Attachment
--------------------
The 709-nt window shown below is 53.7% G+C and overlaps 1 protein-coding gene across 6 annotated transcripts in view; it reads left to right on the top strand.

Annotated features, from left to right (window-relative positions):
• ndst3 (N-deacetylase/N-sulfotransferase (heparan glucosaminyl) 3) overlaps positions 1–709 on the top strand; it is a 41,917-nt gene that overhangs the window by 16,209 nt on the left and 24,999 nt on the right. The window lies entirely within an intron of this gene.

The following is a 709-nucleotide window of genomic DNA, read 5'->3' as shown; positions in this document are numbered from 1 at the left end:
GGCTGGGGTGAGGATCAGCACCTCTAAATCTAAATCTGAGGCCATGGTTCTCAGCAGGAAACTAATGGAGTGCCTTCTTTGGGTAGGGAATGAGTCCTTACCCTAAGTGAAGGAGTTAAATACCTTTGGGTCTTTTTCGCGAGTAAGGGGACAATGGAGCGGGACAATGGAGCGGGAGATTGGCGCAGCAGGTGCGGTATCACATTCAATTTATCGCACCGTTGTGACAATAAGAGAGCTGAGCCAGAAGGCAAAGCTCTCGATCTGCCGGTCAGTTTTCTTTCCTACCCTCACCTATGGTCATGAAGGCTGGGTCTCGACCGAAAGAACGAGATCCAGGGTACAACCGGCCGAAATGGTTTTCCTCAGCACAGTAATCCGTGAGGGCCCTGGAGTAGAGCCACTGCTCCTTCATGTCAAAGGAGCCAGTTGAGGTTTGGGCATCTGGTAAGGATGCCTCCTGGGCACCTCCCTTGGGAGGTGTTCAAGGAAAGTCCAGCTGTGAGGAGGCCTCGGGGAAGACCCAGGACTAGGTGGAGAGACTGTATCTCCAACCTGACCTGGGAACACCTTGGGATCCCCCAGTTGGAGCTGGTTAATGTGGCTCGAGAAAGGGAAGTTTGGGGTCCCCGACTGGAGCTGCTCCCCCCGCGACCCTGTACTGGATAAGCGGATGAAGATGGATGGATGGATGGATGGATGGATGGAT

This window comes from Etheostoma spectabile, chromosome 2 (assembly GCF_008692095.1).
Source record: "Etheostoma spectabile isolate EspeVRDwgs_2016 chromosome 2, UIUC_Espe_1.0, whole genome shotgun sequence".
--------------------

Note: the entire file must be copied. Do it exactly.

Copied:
The 709-nt window shown below is 53.7% G+C and overlaps 1 protein-coding gene across 6 annotated transcripts in view; it reads left to right on the top strand.

Annotated features, from left to right (window-relative positions):
• ndst3 (N-deacetylase/N-sulfotransferase (heparan glucosaminyl) 3) overlaps positions 1–709 on the top strand; it is a 41,917-nt gene that overhangs the window by 16,209 nt on the left and 24,999 nt on the right. The window lies entirely within an intron of this gene.

The following is a 709-nucleotide window of genomic DNA, read 5'->3' as shown; positions in this document are numbered from 1 at the left end:
GGCTGGGGTGAGGATCAGCACCTCTAAATCTAAATCTGAGGCCATGGTTCTCAGCAGGAAACTAATGGAGTGCCTTCTTTGGGTAGGGAATGAGTCCTTACCCTAAGTGAAGGAGTTAAATACCTTTGGGTCTTTTTCGCGAGTAAGGGGACAATGGAGCGGGACAATGGAGCGGGAGATTGGCGCAGCAGGTGCGGTATCACATTCAATTTATCGCACCGTTGTGACAATAAGAGAGCTGAGCCAGAAGGCAAAGCTCTCGATCTGCCGGTCAGTTTTCTTTCCTACCCTCACCTATGGTCATGAAGGCTGGGTCTCGACCGAAAGAACGAGATCCAGGGTACAACCGGCCGAAATGGTTTTCCTCAGCACAGTAATCCGTGAGGGCCCTGGAGTAGAGCCACTGCTCCTTCATGTCAAAGGAGCCAGTTGAGGTTTGGGCATCTGGTAAGGATGCCTCCTGGGCACCTCCCTTGGGAGGTGTTCAAGGAAAGTCCAGCTGTGAGGAGGCCTCGGGGAAGACCCAGGACTAGGTGGAGAGACTGTATCTCCAACCTGACCTGGGAACACCTTGGGATCCCCCAGTTGGAGCTGGTTAATGTGGCTCGAGAAAGGGAAGTTTGGGGTCCCCGACTGGAGCTGCTCCCCCCGCGACCCTGTACTGGATAAGCGGATGAAGATGGATGGATGGATGGATGGATGGATGGAT

This window comes from Etheostoma spectabile, chromosome 2 (assembly GCF_008692095.1).
Source record: "Etheostoma spectabile isolate EspeVRDwgs_2016 chromosome 2, UIUC_Espe_1.0, whole genome shotgun sequence".